Wednesday, November 30, 2011

Tom Keene's Housing-Related Program Yesterday On Bloomberg

Bloomberg's Tom Keene continues to slip in my estimation with almost every program of his that I view. His guests are of uneven quality, and Keene tends to project this naivete that makes you wonder if he's really up to cross-examining his guests. I'm guessing not.

Yesterday he had two women guests discussing the US housing situation. First was, I believe, Laurie Goodman, a principal with an asset manager.

Goodman declined to attribute responsibility for how we came to have 20% of all mortgages in existence five years ago now delinquent, and 23% of all US mortgages underwater.

Keene was totally in love with a trend chart purporting to illustrate that job growth was dependent upon housing, so without housing growth, the US economy is dead. He never questioned whether perhaps this had been a short-term (only a decade or so, I believe) and artificial correlation that is, in fact, unhealthy for the US economy.

Goodman sensibly said that thing will get better as new construction stops, thus forcing the huge foreclosure overhang to be worked off. And that two other events need to occur.

One, which Lew Ranieri explained over six months ago on CNBC, is the appearance of a government program allowing local investors to buy foreclosed properties and rent them. The second is to process as many foreclosures as possible in order to eliminate the old, high costs bases and allow new owners to buy at market prices.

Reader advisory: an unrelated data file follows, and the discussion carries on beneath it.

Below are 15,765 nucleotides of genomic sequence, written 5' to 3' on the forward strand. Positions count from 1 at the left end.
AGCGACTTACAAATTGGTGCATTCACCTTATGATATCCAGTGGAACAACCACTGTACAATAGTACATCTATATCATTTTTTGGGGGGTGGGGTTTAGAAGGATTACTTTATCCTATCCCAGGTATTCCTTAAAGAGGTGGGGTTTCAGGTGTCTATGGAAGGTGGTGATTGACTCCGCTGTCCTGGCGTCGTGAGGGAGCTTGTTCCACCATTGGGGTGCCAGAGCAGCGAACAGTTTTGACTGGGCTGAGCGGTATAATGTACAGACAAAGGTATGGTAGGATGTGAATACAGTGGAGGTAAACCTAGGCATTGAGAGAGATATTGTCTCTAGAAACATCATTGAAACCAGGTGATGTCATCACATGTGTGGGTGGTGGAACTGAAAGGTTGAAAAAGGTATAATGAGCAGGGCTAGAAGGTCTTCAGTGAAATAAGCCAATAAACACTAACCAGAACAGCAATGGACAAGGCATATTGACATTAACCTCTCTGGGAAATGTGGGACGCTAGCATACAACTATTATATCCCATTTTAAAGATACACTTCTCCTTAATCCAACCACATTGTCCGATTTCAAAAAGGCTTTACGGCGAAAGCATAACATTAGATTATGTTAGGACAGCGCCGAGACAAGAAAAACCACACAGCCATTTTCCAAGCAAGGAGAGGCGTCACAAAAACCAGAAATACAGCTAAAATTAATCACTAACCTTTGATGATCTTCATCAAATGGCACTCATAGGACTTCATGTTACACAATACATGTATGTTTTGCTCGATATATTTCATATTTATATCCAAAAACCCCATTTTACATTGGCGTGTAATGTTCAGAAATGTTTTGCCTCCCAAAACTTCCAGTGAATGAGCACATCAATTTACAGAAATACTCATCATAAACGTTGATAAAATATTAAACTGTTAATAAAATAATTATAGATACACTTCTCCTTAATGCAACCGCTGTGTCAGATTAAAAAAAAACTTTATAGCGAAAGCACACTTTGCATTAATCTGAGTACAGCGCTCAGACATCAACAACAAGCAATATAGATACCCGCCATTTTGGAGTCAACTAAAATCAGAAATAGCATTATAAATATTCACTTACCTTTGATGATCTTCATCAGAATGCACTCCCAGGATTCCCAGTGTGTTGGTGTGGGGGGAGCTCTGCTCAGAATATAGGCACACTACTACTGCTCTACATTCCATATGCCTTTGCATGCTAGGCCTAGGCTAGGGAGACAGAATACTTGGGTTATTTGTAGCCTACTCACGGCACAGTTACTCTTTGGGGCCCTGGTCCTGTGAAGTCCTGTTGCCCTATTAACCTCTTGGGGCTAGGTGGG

She added that lending for these new mortgages is stalled, presenting a stumbling block.

The second guest, Stephanie Meyer, now with BofA Merrill Lynch, echoed Goodman's sentiments. She was clear about the need for foreclosures to move along and allow repricing of housing stock.

Interestingly, and another incident of Keene's failure to adequately question his guests, neither woman, nor Keene touched on the political issue of dumping so many existing delinquent homeowners out of their homes. That the current administration is trying to prevent this by threatening 'cramdowns' and such forcible taking of investor value to reward delinquent homeowners.

Disappointing, too, was Keene's failure to challenge whether the housing sector should ever have become so central to the US economy, and whether its removal of mobility for homeowners was a mistake in our modern economy?

Still, the raw information from these two guests concerning what would move the housing sector forward was refreshing.

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